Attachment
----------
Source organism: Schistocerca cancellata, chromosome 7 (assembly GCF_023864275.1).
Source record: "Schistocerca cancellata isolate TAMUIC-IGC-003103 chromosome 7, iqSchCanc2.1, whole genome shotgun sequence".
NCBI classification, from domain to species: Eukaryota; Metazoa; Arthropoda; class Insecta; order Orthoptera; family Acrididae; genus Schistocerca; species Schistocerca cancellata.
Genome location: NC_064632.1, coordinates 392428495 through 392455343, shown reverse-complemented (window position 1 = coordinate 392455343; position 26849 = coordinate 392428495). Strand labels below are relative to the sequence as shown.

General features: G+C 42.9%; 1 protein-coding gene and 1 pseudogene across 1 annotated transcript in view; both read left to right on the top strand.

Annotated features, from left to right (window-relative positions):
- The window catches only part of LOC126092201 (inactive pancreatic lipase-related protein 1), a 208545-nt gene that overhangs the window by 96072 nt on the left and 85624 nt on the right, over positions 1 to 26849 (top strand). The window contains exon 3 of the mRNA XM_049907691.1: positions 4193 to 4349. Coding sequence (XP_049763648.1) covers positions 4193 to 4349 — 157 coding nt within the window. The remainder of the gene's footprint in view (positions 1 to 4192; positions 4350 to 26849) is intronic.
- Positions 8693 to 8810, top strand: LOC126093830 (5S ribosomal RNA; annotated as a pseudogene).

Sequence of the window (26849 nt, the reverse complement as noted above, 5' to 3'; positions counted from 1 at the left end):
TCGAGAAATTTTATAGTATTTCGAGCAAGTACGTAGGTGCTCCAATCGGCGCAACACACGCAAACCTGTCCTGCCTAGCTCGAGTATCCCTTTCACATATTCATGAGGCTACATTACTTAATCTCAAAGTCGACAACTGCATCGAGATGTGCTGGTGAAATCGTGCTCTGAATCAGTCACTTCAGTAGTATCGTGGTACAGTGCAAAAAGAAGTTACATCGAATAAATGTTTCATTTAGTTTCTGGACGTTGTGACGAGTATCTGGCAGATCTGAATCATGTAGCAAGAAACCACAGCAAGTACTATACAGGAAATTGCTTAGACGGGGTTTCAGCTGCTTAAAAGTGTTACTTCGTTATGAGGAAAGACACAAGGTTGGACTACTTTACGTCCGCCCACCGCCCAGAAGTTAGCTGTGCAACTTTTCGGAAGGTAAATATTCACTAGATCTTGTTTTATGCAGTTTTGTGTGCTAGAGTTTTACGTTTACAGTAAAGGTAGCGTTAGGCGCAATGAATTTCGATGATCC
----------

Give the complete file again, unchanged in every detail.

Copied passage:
Source organism: Schistocerca cancellata, chromosome 7 (assembly GCF_023864275.1).
Source record: "Schistocerca cancellata isolate TAMUIC-IGC-003103 chromosome 7, iqSchCanc2.1, whole genome shotgun sequence".
NCBI classification, from domain to species: Eukaryota; Metazoa; Arthropoda; class Insecta; order Orthoptera; family Acrididae; genus Schistocerca; species Schistocerca cancellata.
Genome location: NC_064632.1, coordinates 392428495 through 392455343, shown reverse-complemented (window position 1 = coordinate 392455343; position 26849 = coordinate 392428495). Strand labels below are relative to the sequence as shown.

General features: G+C 42.9%; 1 protein-coding gene and 1 pseudogene across 1 annotated transcript in view; both read left to right on the top strand.

Annotated features, from left to right (window-relative positions):
- The window catches only part of LOC126092201 (inactive pancreatic lipase-related protein 1), a 208545-nt gene that overhangs the window by 96072 nt on the left and 85624 nt on the right, over positions 1 to 26849 (top strand). The window contains exon 3 of the mRNA XM_049907691.1: positions 4193 to 4349. Coding sequence (XP_049763648.1) covers positions 4193 to 4349 — 157 coding nt within the window. The remainder of the gene's footprint in view (positions 1 to 4192; positions 4350 to 26849) is intronic.
- Positions 8693 to 8810, top strand: LOC126093830 (5S ribosomal RNA; annotated as a pseudogene).

Sequence of the window (26849 nt, the reverse complement as noted above, 5' to 3'; positions counted from 1 at the left end):
TCGAGAAATTTTATAGTATTTCGAGCAAGTACGTAGGTGCTCCAATCGGCGCAACACACGCAAACCTGTCCTGCCTAGCTCGAGTATCCCTTTCACATATTCATGAGGCTACATTACTTAATCTCAAAGTCGACAACTGCATCGAGATGTGCTGGTGAAATCGTGCTCTGAATCAGTCACTTCAGTAGTATCGTGGTACAGTGCAAAAAGAAGTTACATCGAATAAATGTTTCATTTAGTTTCTGGACGTTGTGACGAGTATCTGGCAGATCTGAATCATGTAGCAAGAAACCACAGCAAGTACTATACAGGAAATTGCTTAGACGGGGTTTCAGCTGCTTAAAAGTGTTACTTCGTTATGAGGAAAGACACAAGGTTGGACTACTTTACGTCCGCCCACCGCCCAGAAGTTAGCTGTGCAACTTTTCGGAAGGTAAATATTCACTAGATCTTGTTTTATGCAGTTTTGTGTGCTAGAGTTTTACGTTTACAGTAAAGGTAGCGTTAGGCGCAATGAATTTCGATGATCC